Monday, December 17, 2012

Special Invitation to the Dakota Legacy Event Dec. 26

You are invited to support Dakota people in their observance of the 150th anniversary of the mass hanging of 38 Dakota men in Mankato, MN in 1862.

Dear Friend of the Saint Paul Interfaith Network (SPIN),

We are approaching a sad date in a history we all share but is only recently getting broad public attention. Dec. 26 marks the 150th year since the largest mass execution in U.S. history, the hanging of 38 Dakota men following the Dakota-U.S. War of 1862. To remember the event, a number of Dakota elders have organized a 330-mile horse ride, staring near Lower Brule, South Dakota and ending in Mankato, Minnesota where the hanging took place. Healing Minnesota Stories, an initiative of the St. Paul Interfaith Network (SPIN), is encouraging people from different faith communities to support this memorial ride.

To understand the effects of the tragic events of the war, we must first know its history. The war occurred against a backdrop of broken treaties and bad faith dealings with the Dakota people. The retribution following the war was particularly cruel. It included a brutal forced march of Dakota women and children, none of whom participated in the fighting, the exile of Dakota people from the state, and bounties on the heads of those who remained. As some Dakota began returning to the state in the years following, the abuse continued with the suppression of Dakota language, culture and religion.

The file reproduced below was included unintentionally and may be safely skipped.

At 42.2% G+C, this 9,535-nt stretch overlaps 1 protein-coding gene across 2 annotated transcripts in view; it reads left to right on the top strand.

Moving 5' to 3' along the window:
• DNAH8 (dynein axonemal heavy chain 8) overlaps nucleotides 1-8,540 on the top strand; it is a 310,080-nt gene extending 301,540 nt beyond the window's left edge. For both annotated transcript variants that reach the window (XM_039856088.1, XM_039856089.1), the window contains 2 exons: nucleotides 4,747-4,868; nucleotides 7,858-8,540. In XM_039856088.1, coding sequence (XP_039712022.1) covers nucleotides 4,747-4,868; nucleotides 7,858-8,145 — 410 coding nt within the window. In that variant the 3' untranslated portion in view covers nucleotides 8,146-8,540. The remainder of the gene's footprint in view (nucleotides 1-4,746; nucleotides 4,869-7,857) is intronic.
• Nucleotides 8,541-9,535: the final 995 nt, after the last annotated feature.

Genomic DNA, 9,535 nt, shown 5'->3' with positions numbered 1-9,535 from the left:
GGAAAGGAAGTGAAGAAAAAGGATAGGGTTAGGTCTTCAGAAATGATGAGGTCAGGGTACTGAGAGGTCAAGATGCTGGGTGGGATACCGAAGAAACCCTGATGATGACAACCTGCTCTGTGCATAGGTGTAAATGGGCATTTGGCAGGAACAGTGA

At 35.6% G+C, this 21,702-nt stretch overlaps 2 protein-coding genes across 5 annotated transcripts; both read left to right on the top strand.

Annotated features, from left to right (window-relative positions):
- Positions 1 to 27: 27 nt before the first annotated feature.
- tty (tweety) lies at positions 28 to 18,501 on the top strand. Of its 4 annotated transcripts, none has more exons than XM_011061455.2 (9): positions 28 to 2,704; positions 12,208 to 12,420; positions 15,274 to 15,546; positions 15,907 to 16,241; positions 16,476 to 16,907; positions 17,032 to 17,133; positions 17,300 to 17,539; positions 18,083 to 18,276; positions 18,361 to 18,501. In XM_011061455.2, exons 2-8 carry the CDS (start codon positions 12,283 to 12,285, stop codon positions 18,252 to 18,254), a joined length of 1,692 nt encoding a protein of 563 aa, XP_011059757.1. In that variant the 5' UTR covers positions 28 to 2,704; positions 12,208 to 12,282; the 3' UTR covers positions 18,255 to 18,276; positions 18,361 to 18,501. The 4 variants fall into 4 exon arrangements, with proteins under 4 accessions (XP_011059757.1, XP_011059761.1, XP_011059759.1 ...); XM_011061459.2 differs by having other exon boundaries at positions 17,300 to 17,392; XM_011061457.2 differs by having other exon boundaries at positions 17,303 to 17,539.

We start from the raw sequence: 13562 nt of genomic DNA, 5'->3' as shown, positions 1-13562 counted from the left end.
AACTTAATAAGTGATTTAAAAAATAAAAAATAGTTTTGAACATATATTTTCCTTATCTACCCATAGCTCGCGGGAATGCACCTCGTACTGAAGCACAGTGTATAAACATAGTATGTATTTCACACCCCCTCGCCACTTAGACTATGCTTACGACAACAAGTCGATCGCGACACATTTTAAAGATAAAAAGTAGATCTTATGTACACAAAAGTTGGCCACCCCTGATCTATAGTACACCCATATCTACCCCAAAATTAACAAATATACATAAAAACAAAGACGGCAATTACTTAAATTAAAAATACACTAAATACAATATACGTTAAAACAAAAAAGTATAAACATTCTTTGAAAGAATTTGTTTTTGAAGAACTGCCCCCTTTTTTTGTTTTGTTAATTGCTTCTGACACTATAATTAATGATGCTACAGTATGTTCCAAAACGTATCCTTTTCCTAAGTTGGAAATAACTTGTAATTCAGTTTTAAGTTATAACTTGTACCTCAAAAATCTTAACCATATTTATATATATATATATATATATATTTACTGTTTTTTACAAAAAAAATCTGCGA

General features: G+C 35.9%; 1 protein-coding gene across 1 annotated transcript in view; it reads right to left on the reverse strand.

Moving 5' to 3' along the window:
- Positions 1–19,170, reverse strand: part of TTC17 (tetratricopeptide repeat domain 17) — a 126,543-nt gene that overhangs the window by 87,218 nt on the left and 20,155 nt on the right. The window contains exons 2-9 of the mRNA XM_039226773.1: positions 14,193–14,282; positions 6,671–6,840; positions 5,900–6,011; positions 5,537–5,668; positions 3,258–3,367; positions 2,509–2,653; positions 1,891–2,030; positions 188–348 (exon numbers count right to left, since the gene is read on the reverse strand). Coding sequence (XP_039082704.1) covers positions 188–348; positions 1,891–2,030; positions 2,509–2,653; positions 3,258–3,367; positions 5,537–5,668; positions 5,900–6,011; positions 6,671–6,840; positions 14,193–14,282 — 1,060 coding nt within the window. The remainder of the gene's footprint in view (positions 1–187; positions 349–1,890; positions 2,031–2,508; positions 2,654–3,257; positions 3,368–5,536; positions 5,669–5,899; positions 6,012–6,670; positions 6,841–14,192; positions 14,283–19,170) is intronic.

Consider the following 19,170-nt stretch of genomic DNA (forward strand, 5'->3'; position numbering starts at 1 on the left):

Here are some ways you can support the ride and the Dakota people.

1.      Pray.  The impact of the war and the aftermath continue to reverberate in relations between European- and Indigenous Americans. It calls us to prayer and discernment to find ways to build bridges and right wrongs.
2.      Serve.  Healing Minnesota Stories is recruiting volunteers to help prepare and serve meals in support of the riders and the Dakota community. Volunteers are needed in Courtland, Minnesota on the evening of Dec. 24, and in Mankato the evening of Dec. 25 and midday Dec. 26. If you are able to help, please contact Werdina Leith at 651-468-8985.
3.      Attend.  The riders are expected to arrive in Mankato on Dec. 26 around 10 a.m., the time of the hanging. A ceremony of remembrance will take place at Land of Memories Park. Your ministry of presence is requested to witness and affirm their journey.
4.      Provide rides/carpool: For those who plan to attend and would be willing to share extra space in their car, or need a ride, we are organizing a carpool option. Contact Renee Pfenning at or 651-292-8760 by Dec. 21st.  (In order to arrive in Mankato on time, the car pool cars will depart the Twin Cities around 7 a.m.)
5.      Contribute.  Financial contributions will be used to support the ride and the ongoing work of Healing Minnesota Stories. Send contributions to “SPACC/SPIN” at 1671 Summit Ave., St. Paul 55105, and put Healing Minnesota Stories in memo line. Or, to contribute on-line  [click here], then click “Donate” and type “HMS” in the “Dedicate this gift to….” line.

Friday, November 16, 2012

2012 Dakota Commemorative March

"Manipi Hena Owasin Wicunkiksuyapi"
We Remember All Those Who Walked
2012 Dakota Commemorative March crossing the Mendota Bridge during the final mile to Fort Snelling.